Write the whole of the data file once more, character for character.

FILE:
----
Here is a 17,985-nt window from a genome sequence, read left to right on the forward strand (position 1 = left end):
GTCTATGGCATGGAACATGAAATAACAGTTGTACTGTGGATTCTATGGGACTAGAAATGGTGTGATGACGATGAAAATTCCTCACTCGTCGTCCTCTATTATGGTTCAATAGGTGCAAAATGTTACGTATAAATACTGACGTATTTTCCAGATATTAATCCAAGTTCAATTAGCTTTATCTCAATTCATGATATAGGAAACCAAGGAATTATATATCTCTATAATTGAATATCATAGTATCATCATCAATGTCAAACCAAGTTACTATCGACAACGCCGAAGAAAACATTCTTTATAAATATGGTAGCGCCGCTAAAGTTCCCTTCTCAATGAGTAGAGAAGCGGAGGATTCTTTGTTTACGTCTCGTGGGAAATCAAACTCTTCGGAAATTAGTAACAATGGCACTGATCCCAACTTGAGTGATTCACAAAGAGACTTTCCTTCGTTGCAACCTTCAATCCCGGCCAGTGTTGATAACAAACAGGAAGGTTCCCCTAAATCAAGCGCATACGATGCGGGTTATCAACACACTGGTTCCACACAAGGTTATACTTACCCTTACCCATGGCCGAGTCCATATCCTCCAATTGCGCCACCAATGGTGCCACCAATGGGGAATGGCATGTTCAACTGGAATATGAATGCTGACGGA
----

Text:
Here is a 17,985-nt window from a genome sequence, read left to right on the forward strand (position 1 = left end):
GTCTATGGCATGGAACATGAAATAACAGTTGTACTGTGGATTCTATGGGACTAGAAATGGTGTGATGACGATGAAAATTCCTCACTCGTCGTCCTCTATTATGGTTCAATAGGTGCAAAATGTTACGTATAAATACTGACGTATTTTCCAGATATTAATCCAAGTTCAATTAGCTTTATCTCAATTCATGATATAGGAAACCAAGGAATTATATATCTCTATAATTGAATATCATAGTATCATCATCAATGTCAAACCAAGTTACTATCGACAACGCCGAAGAAAACATTCTTTATAAATATGGTAGCGCCGCTAAAGTTCCCTTCTCAATGAGTAGAGAAGCGGAGGATTCTTTGTTTACGTCTCGTGGGAAATCAAACTCTTCGGAAATTAGTAACAATGGCACTGATCCCAACTTGAGTGATTCACAAAGAGACTTTCCTTCGTTGCAACCTTCAATCCCGGCCAGTGTTGATAACAAACAGGAAGGTTCCCCTAAATCAAGCGCATACGATGCGGGTTATCAACACACTGGTTCCACACAAGGTTATACTTACCCTTACCCATGGCCGAGTCCATATCCTCCAATTGCGCCACCAATGGTGCCACCAATGGGGAATGGCATGTTCAACTGGAATATGAATGCTGACGGA